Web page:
OMG, I don't feel so crazy now about the ceiling LOL I mean, they're canopy dwellers, right? They're upside-down all the time. Why not give them a little space up top where they can canopy crawl around and perch? I haven't been able to start his cabinet cage yet but I have designs laid out for it, with the idea of it will be expandable / attachable to something like that.

Gregg is mostly upset by the unexpected, like all conures, but the unexpected noise hits him worse and he can go full French if it gets too much, too close, or too loud. This house is noisy AF. With 2 shrill doges who can't stop barking at everything, 1 deep-throated doge that barks at what I assume are her diagnosed demented hallucinations anymore. My doge that **BORKS** mostly in reaction to what she thinks the other 3 are hyper upset about before chuffing for a long time afterward. Then two cats that if they sense any kind of food meow like the apocalypse is coming. The husband of the couple is redoing the cabinets on the property so there is constant banging, air compressor, and drilling noises. And a neighbor whose animals need to be liberated from her because they’re outside almost 24/7 no matter the season barking and meowing because they’re freezing, starving, broiling, hurt, and bored. He's In the less than 3 weeks he’s been here, he’s slowly gotten used to it.

Once he put the sound to the source he was completely fine. He knows there's doges barking in the background--he's over it because I think he's put together that my doge is like the other doges so that must be what those sounds are, and they're not for him. He knows the cats aren't coming for him--they're hunting cans in another room because he's seen them hunting cans in our room (and what happens to them when they start looking at him). He knows the other occupants are being loud somewhere else because he's heard them speak--he's fine with it.

Though, he does struggle with my Ampedphibian* listening to the news or movies or whatever is unwelcome so he'll attack it if it's nearby haha. He’s fine with familiar music like his morning or night music, violins, and Hozier (though, he picked the violins on his own). When it’s random videos like news or shorts on YT, the ever-changing voices and noises are a bit much for him unless I SPAM-watch one creator for awhile. He has the same issue with the phone (he hasn’t met the laptop), though he’s smart enough to be able to tell when the phone is recording him versus me showing him a video of another conure.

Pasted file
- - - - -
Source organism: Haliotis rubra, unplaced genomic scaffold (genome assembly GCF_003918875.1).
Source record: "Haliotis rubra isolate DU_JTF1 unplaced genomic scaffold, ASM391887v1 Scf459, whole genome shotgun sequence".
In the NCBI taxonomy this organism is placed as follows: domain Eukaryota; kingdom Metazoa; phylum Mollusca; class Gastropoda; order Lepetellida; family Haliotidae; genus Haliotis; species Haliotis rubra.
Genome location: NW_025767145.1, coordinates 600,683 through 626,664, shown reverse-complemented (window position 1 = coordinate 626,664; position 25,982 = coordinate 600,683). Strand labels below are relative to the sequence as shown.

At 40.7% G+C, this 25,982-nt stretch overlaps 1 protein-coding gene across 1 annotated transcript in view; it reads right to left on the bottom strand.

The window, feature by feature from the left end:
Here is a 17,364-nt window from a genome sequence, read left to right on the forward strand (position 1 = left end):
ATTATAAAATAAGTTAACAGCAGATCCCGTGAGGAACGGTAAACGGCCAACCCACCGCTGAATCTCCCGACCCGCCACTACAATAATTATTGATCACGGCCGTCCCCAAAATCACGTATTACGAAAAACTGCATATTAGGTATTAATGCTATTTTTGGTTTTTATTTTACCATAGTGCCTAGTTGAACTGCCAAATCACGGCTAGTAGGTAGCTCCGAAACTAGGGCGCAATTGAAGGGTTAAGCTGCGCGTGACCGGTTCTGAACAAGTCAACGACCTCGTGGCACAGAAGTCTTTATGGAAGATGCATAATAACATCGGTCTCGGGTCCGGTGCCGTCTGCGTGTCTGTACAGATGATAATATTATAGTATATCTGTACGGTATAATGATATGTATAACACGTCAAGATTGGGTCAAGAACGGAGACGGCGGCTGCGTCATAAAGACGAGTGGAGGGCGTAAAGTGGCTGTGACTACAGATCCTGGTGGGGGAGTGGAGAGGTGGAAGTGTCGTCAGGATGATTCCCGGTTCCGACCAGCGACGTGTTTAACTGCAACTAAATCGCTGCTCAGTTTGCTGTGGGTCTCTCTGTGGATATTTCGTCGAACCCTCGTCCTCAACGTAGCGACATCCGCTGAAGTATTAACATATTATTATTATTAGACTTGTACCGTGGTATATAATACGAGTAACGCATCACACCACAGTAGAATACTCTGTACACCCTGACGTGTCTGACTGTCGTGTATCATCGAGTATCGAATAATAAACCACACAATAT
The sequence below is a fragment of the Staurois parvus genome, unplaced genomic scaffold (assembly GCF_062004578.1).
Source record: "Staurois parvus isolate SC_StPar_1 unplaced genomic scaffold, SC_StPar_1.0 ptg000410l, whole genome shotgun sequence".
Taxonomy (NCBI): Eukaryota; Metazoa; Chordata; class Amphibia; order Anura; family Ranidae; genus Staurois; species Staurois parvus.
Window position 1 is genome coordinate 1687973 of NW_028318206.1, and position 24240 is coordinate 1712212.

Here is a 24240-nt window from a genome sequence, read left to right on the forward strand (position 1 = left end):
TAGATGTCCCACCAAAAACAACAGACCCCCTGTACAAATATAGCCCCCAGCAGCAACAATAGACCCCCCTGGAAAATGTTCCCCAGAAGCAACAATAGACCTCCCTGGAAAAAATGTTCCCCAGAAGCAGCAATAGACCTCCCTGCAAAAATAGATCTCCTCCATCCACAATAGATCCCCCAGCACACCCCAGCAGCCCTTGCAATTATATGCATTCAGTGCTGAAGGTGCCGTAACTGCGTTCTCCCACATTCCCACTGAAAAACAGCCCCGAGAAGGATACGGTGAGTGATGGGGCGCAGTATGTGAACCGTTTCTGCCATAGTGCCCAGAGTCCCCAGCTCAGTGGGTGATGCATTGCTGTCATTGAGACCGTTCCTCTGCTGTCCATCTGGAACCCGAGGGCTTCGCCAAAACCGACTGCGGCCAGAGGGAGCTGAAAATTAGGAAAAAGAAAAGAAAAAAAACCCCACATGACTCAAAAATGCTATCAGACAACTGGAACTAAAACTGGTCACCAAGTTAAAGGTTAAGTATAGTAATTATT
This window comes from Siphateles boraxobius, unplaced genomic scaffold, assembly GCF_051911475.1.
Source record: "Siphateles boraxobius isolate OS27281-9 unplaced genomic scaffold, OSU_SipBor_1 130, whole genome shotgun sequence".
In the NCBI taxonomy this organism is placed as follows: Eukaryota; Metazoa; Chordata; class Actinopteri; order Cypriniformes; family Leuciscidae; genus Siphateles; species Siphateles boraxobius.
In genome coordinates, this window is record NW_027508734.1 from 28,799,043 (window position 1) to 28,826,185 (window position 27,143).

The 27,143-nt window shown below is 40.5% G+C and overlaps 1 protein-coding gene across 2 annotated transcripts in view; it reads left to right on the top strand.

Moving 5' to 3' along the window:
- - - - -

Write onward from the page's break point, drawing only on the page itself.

The other night when I was up with food poisoning I did figure out why he gets up at night for hours at a time. We’re not far enough away from the City construction site / former homeless campground where there are multiple gunshots a night (to the point the police no longer respond unless someone calls in a dead body). Whatever it is about that tone waking him up freaks him out and he can’t get to sleep for several hours. He won’t let me give him good boy grapes, cuddle him, or do anything other than turn on the light so he can look around from inside his cage. And then because he doesn’t sleep well, he has extended mad boi hours until he can get some substantive sleep. I’m hoping it’s just because it woke him up but I’ve had other things wake him up (like me dropping something in his cage) and he doesn’t react the same. It must sound primitively like something that bothers him =( .

Now that the weather is clearing and it's going to be semi-warm again, I'm going to get his cabinet cage sanded down so I can get his sleepy-time room set up separate from his playroom. The top of the cabinet I am going to line with cork board inside and out because it's safe for conures and is known for soundproofing. That should help him feel a bit more secure and get him through the night. Right now, he perches on his wood toy with the bamboo finger traps to sleep. I think it brings him comfort to be able to chew on something when he first wakes up freaked out. But he’s an emotional eater so I have to be careful about giving him too many pellets because he’ll go crunch them when he’s nervous about something just as equally as when he’s actually hungry.

Man, I never thought I would own a bird but Gregg is an absolute riot. He's still a baby so he's learning things. So, I'm watching him figure out how to use them to hold things he's eating, we're working on him taking things from me with his talons instead of his beak (because he likes to bite me when he just wants me to dump the food in his bowl and leave him alone and I need him to know that that's not acceptable but I'll meet him halfway), and him figuring out how to use them to clean his feathers like a good Buckbeak. Sometimes he'll figure out something then just stare at his foot like he just acquired it haha. Or how to use his beak to peck, not just bite, to get the eggs open so he can get to some millet seed or nuts. It’s, honestly, as close to parenthood as I want to get and would be a good trainer for your kiddos for responsibility and emotional development.